Platelet Concentrates

Platelets for transfusion can be prepared either by separation of platelet concentrates from whole blood or by apheresis from single donors. Comparative studies have shown that post-transfusion increment, platelet survival and hemostatic effect are similar with either product.

Random Donor Platelets

Platelets prepared from whole blood are often referred to as random donor platelet concentrates. Platelet rich plasma is separated from red blood cells by centrifugation at a low G force within 4 hours after donation. Platelet rich plasma is then centrifuged at higher G force and most of the platelet poor plasma supernatant is removed. The remaining platelet concentrate contains between 5.5 and 8.5 X 1010 platelets suspended in about 50 mL of plasma. This is approximately 70% of the platelets in the original unit of whole blood.

Platelets are stored at room temperature using continuous gentle horizontal agitation in plastic bags designed to optimize oxygen and carbon dioxide exchange. Platelets can be preserved for 5 days under these conditions. Platelet concentrates are pooled immediately prior to transfusion and can then be stored for 4 hours.

One drawback of random donor platelets is that the concentrates contain 108 to 109 white blood cells or approximately 50% of the leukocytes from the original unit of whole blood. Random donor platelets should be transfused through a bedside leukocyte reduction filter.

Random donor platelet concentrates may contain up to 0.5 mL of red cells. Transfusion of as little as 0.03 mL of RBCs can stimulate anti-D synthesis. Different studies have demonstrated that 8 to 19% of Rh negative cancer patients form anti-D antibody if transfused with Rh positive platelet concentrates. Rh negative units should be used for Rh negative female children and women of childbearing age. If this is not possible then one vial of Rh immune globulin may be given before or immediately after transfusion with Rh positive platelets. Because these patients are thrombocytopenic, it is preferable to administer anti-D intravenously. A dose of 25 ug (125 IU) will protect against 1 mL of RBCs.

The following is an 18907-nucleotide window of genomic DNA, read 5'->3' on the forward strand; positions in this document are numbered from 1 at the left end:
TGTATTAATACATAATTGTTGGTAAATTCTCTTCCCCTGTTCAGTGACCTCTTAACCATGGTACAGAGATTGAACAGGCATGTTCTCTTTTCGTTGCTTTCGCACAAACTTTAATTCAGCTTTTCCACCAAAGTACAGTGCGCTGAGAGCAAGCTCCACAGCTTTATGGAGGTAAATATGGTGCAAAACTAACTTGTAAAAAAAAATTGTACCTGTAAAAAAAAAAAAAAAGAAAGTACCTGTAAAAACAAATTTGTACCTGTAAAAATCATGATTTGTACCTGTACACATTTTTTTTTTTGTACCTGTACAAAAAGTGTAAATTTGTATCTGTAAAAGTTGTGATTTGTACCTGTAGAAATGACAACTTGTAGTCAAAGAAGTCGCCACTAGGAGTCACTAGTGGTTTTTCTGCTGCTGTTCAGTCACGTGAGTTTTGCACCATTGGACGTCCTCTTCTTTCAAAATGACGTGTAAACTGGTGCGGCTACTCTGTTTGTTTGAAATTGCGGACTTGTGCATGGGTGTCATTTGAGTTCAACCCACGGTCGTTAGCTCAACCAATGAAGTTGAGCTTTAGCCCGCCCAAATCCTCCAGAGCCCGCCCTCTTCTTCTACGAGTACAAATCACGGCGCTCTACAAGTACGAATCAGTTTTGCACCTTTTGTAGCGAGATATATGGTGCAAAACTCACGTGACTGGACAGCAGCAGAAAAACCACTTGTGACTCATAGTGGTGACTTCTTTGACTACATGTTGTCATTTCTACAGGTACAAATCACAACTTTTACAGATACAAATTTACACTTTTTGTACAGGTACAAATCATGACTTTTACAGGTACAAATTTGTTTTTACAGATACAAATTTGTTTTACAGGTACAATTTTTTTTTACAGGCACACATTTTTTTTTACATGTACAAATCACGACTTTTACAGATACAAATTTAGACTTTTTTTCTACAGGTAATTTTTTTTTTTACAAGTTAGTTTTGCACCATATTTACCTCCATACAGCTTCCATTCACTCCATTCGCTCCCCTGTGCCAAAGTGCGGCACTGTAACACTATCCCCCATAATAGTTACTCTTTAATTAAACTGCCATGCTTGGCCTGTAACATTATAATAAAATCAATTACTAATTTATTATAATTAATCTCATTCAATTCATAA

Single Donor Platelets

Apheresis platelets are usually called single donor platelets because they are collected from a single donor with an automated cell separator. Donors usually have an IV line in each arm. Blood pumped from one arm passes through a blood cell separator centrifugation system that collects platelets and returns plasma and red cells to the donor’s other arm. Between 4000 and 5000 mL of blood are processed over 1.5 to 2 hours. A single donor platelet concentrate contains a minimum of 3.0 X 1011 platelets suspended in approximately 200 mL of plasma, which is the equivalent of 6 to 8 random donor platelet concentrates. They can be stored up to 5 days under the same conditions as random donor platelet concentrates. Five day old apheresis platelets produce the same posttransfusion platelet increment as one day old units.

Single donor apheresis platelets contain fewer than 5 x 106 white blood cells and are considered to be leukocyte reduced. Additional leukocyte reduction filtration is not necessary. Rh negative patients do not need Rh immune globulin after transfusion of Rh positive apheresis platelets because they contain so few red blood cells (0.001 – 0.007 mL).

Single donor platelets offer several advantages over random donor concentrates including:

  • Less inventory and pooling
  • Fewer donor exposures & fewer lookback investigations
  • Leukocyte reduction during collection eliminates the need for bedside filtration
  • Ten fold lower risk of bacterial contamination & 5 fold lower risk of septic transfusion reaction
  • Easier platelet crossmatching or HLA matching for refractory patients
  • Fewer contaminating red blood cells eliminating need for RhIg

Apheresis platelets have a higher processing fee than random donor platelets, but the cost difference is negligible when pooling and leukocyte reduction filter costs are considered.

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